Michael Kiske is the lead throat on this album, really in some ways the start of a new era for Helloween after The Walls of Jericho and Keys Pt I. The music writing team is firing on all cylinders with Kiske, Kai Hansen and band leader Michael Weikath all coming up with a number of gems for the listener.

Wrapped in cool cover art and very much steeped in a genre they helped define, this album sees the band stretching out musically, while staying true to their formula of 'high speed megagoth', to quote another reviewer.

Songs span the aspirational in Eagle Fly Free, the bemusing metal of Rise and Fall and the quirkiness of Dr Stein. Bolstered by the histrionic Save Us and the Kai Hansen soul baring tune of I Want Out, this is an album with much to offer the fan of this style of metal. And that style is balls to the wall, fast paced metal, sort of a prototype for all later power metal and also with one foot in the speed metal genre. The songs are at times fairly simple, despite everything happening at a million miles per hour but in this case that speed works well. The songs for the most part stretch out to five minutes or so, except for the last track which is a 13+ minute opus. Very well placed at the end of the disc, as putting it earlier may well of sapped the energy from the album as a whole.

Helloween were on a creative and commercial high point here as this album garnered the band many many fans around the traps. Highly recommended.
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5 of 6 people found the following review helpful
on September 8, 2001
Who can rightfully debate this is one of the finest power metal albums ever made? A fantastic and underrated offering from Germany's Helloween. I agree with (most) of the others that this album bests part I. Whether or not you buy into Helloween's over-the-top histrionics depends on how much your tolerance for more progressive Iron Maiden (think _7th Son of a 7th Son_). Helloween is very similar to Maiden in many ways, including the magnificent high pipes of Michael Kiske and the dual guitar attack of Kai Hansen and Michael Weikath. They are more thrash-y than Maiden (thank god they don't try to constantly ape the infamous Maiden gallop beat most of the time). And as the other reviewer stated, there is cheese. Cheese GALORE. Thats part of the point though, I think, especially when you look at songs like the satirical "Dr. Stein" (which has a LOT more going on lyrically than meets the eye) and "Rise and Fall" with its madcap accordion swatches, are both absolutely hilarious. EMBRACE THE CHEESE. You have to keep that in mind with the more ridiculous and deliberately anthemic songs, like "We Got The Right" or "Eagle Fly Free", which will either make you want to stand on top of a mountain with an American flag and shout to heaven, or cringe horribly at the sheer magnitude of their pomposity. On a whole its a lot more fun and entertaining than most of the bands they are compared to. For more serious fantasy-oriented headbanging, check out the fantastic "I Want Out" (IMHO their finest moment). The epic "Keeper of the Seven Keys" drags a little, I think, but its interesting compositionally and ends with a nice touch of acoustics to fade out the album.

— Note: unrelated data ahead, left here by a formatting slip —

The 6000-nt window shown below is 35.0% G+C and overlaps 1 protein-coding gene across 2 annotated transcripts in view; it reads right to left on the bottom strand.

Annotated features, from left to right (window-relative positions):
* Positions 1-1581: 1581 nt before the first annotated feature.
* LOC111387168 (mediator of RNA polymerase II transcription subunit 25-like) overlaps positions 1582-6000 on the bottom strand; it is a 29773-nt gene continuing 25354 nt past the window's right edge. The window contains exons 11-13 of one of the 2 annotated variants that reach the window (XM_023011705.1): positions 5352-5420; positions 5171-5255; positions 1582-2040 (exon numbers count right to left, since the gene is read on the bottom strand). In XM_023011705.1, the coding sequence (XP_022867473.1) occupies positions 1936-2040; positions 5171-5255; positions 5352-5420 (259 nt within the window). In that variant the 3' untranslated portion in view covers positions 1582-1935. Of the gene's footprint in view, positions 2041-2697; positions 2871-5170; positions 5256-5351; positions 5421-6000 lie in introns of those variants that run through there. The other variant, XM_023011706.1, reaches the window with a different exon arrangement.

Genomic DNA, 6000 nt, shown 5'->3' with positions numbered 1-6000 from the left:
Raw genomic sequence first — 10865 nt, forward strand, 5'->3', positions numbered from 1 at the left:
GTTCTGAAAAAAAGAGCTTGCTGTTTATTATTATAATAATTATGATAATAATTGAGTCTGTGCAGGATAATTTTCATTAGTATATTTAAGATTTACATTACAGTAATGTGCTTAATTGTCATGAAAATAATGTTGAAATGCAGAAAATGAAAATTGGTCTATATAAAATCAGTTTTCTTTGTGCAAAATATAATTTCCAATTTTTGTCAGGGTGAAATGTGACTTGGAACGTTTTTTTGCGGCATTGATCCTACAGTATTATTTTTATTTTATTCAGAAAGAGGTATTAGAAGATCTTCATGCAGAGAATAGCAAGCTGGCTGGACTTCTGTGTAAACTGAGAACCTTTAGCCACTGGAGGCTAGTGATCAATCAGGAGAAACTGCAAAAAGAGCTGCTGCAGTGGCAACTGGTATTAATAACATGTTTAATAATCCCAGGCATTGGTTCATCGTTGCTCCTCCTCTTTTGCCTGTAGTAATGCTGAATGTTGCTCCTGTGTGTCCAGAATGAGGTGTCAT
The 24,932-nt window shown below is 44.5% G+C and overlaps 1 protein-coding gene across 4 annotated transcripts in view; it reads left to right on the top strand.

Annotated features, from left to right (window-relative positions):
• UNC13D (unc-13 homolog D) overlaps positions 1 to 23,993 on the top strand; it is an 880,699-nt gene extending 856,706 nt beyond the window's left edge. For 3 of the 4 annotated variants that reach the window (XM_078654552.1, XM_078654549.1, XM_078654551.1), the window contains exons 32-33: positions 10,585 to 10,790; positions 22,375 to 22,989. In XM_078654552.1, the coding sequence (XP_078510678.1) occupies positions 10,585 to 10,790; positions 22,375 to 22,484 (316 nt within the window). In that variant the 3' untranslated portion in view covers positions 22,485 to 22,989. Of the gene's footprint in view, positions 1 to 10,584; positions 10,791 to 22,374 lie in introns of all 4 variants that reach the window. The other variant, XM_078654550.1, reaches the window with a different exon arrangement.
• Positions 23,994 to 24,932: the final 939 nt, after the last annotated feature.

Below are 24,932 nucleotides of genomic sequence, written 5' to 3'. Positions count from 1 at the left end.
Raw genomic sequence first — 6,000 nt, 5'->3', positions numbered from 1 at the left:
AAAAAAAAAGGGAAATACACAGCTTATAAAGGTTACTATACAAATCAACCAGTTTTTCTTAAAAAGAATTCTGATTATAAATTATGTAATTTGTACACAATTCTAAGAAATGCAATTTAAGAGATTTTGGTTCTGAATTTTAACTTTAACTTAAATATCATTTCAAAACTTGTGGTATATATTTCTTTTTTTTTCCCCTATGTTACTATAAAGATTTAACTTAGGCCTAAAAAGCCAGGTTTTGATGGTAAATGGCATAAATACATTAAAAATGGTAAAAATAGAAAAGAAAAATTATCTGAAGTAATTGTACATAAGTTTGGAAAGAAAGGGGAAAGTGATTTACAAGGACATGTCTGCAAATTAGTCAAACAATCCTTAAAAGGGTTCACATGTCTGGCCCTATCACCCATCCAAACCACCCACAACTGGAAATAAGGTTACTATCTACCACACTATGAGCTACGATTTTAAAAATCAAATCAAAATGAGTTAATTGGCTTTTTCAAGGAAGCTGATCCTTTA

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5 of 6 people found the following review helpful
on December 19, 2002
I just have no words to describe this album. It's power metal at it's best. All songs are very strong, with an awesome guitar work, powerful drums and one of the best singers of all times : Michael Kiske.
The title track is an epic theme of 14 minutes. I garantee you that you will find no power metal song like this one never. A real classic that every headbanger should love and worship.